Also, other decomposition products were found in the LTHAZ (Figure 6). Inside the bainitic ferrite laths, carbide precipitates with rod-type and spheroidal-type morphology were identified, which were characterized by various dimensions (Figure 6A). Some of the precipitations also exceeded 300 nm. The base material also contained precipitations inside the laths, but both their fraction and dimensions were significantly lower. Thus, coarsening of carbide precipitates also proves the decomposition of bainitic ferrite. Locally, upper bainite was identified as a decomposition product of retained austenite (Figure 6B). The presence of refined blocky austenite that did not decompose was also found (Figure 6C). In contrast, blocky austenite characterized by similar dimensions was also identified, which decomposed into a mixture of ferrite and nonmetric cementite (Figure 6D). This indicates that LTHAZ exhibits inhomogeneous decomposition mechanisms that result from the nature of the heat cycles during welding.

It was confirmed by the observations using HRTEM (high-resolution transmission electron microscope) that the coarse carbides are not coherent with the ferrite matrix (Figure 7). Moreover, many dislocations and areas indicating the presence of stress fields were identified. This is an unexpected result because during tempering, the dislocations are removed by recovery, and the tetragonal system disappears (BCT; body-centered tetragonal system)→ BCC; body-centered cubic system) [26]. This can be explained by the presence of residual stresses formed during the welding process. It should also be emphasized that the welding process is much shorter than tempering. Therefore, the recovery phenomenon in the case of welds is limited. Thus, these are major differences between heat-affected zones of welded joints and tempering processes.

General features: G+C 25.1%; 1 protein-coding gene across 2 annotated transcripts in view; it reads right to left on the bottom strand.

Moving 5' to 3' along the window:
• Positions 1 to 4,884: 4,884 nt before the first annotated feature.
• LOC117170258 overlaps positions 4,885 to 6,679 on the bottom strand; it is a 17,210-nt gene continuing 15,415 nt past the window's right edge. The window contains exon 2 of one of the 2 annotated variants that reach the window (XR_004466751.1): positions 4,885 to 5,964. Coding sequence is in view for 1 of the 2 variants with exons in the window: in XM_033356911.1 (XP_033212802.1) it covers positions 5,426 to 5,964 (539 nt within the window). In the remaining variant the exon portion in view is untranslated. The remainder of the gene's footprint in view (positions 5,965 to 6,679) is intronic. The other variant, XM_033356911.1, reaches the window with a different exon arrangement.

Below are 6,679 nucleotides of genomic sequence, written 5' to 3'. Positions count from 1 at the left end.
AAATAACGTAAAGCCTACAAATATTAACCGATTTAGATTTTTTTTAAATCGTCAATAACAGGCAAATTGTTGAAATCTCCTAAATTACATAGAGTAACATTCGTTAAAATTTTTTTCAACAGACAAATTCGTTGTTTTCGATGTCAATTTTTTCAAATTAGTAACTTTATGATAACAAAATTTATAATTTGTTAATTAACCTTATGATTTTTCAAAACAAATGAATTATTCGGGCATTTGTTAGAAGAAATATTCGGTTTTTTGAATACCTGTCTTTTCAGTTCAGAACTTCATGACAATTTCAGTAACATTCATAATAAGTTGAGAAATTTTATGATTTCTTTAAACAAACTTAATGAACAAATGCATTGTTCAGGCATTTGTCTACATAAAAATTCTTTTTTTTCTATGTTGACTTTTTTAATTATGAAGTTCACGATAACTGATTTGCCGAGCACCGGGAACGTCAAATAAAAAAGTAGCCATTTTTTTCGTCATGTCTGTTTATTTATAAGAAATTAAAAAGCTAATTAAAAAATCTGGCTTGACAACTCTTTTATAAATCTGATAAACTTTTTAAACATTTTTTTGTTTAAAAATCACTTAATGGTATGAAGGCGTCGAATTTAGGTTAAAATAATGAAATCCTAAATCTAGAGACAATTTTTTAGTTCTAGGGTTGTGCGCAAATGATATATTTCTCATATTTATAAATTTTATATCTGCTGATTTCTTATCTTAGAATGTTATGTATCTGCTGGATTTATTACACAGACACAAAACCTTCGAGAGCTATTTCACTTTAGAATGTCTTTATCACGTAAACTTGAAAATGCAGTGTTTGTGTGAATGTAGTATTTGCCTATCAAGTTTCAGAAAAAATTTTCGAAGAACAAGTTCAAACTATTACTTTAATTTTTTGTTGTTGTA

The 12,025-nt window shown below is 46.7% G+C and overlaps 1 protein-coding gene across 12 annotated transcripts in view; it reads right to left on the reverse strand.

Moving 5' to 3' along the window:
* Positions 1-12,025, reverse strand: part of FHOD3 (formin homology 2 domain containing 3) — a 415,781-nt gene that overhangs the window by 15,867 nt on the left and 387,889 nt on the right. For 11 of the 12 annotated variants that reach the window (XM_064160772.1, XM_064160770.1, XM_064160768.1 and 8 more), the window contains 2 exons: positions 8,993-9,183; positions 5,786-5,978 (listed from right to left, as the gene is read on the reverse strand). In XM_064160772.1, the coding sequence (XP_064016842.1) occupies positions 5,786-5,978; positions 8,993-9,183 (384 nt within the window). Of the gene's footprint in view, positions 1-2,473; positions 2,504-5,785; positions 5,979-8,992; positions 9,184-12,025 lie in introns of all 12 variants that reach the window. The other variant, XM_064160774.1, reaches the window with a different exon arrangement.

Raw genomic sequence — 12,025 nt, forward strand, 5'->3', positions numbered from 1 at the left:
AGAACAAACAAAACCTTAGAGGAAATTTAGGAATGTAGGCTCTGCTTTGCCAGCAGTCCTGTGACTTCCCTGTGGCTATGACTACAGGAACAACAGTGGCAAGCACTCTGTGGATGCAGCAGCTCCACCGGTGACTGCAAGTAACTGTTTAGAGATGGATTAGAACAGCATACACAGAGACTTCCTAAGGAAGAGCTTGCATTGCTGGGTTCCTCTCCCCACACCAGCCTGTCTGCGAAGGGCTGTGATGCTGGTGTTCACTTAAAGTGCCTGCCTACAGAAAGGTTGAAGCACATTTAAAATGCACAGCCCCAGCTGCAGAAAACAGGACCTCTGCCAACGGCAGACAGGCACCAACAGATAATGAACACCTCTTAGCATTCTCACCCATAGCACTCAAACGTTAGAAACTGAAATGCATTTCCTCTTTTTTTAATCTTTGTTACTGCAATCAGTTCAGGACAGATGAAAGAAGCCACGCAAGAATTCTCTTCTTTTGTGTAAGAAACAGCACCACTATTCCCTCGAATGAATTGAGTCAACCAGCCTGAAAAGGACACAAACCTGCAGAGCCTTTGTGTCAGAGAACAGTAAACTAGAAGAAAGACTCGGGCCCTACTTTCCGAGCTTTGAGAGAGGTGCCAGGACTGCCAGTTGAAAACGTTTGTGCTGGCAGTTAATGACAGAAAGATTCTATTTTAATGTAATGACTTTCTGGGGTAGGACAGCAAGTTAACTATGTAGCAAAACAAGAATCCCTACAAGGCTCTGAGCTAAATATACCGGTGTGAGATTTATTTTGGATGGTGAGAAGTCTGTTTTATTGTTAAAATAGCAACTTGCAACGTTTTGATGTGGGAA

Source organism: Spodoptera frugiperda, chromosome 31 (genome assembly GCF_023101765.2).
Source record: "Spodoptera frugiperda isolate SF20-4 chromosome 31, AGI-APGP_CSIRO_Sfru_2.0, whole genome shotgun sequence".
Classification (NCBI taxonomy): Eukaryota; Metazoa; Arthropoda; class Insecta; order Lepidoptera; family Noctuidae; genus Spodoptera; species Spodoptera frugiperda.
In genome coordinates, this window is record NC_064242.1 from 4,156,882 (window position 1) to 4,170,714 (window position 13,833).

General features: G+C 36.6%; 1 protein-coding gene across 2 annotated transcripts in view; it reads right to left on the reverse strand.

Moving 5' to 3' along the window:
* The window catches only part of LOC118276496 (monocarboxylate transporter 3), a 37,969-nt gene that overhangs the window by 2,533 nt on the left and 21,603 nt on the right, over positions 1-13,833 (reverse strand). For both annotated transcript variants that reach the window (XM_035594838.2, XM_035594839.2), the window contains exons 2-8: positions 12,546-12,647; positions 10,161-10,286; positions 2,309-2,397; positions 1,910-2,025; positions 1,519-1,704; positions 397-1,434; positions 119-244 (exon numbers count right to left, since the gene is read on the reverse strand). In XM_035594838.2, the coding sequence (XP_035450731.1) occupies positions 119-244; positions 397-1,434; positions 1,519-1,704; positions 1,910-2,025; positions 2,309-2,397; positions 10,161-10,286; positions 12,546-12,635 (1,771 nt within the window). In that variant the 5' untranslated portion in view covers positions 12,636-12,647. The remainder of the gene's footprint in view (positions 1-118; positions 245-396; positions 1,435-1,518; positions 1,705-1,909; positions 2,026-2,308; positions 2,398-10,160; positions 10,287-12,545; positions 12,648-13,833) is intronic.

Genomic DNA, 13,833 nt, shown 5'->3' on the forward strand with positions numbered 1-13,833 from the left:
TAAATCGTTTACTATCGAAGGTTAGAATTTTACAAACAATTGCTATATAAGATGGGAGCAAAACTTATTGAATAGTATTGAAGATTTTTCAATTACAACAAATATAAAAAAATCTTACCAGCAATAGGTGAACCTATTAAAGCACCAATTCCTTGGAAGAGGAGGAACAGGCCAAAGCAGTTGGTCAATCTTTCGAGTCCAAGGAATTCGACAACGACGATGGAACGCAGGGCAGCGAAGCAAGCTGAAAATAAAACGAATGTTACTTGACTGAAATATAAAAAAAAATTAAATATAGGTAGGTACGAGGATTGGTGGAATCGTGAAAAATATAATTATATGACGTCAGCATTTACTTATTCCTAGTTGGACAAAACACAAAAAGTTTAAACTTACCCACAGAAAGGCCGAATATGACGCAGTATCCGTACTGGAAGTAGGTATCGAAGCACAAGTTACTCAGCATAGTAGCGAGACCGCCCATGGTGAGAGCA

Fig. 7

(A) Bright-field image of LTHAZ. Visible cementite precipitations inside bainitic ferrite, dislocations, and areas indicated the stress fields. (B) Magnification of coarse cementite precipitations, dislocations, and stress fields. (C) Incoherent cementite precipitation with ferrite matrix in the area marked in the frame in Figure 7B. HRTEM, 200 kV. HRTEM, high-resolution transmission electron microscopy; LTHAZ, low-temperature heat-affected zone

As a result of the observation of the carbide at the boundary of the bainitic ferrite lath, it was found that nanometric carbides were also precipitated inside the matrix (Figure 8). Dark-field images from the cementite diffraction reflex indicate that the precipitation process was intensified (Figure 8B and 8D). It can also be emphasized that the dislocations and stress fields were also characterized by a bright contrast (Figure 8B).

Fig. 8

Bright-field image of LTHAZ (A) and corresponding dark-field image from carbides (B). (C, D) Magnification of area marked with a frame in Figure 8A and 8B, respectively. HRTEM, 200 kV. HRTEM, high-resolution transmission electron microscopy; LTHAZ, low-temperature heat-affected zone

To estimate the chemical composition of cementite precipitation, mappings of chemical elements (Si, Cr, and C) were performed (Figure 9). It is known that carbon mapping is characterized by significant measurement uncertainty, but it clearly confirms the presence of carbides (Figure 9B). It is noticeable that the precipitates of carbides are chromium-rich (Figure 9C). In contrast, the distribution of silicon is difficult to assess and appears to be relatively homogeneous (Figure 9D). The weakly visible dominance of silicon in the area of carbides may suggest the presence of orthorhombic iron-rich carbide (FeSi), which was found during the tempering of silicon-rich bainitic steel [27]. However, this hypothesis requires further explanation. Moreover, atom probe field ion microscopy investigations [28] indicate that during tempering, at higher temperatures, the concentration of alloying elements gradually changes (toward equilibrium concentrations) at the ferrite/cementite boundary, and Si diffused out of the carbide. Thus, such a mechanism is also most likely in the LTHAZ.

Fig. 9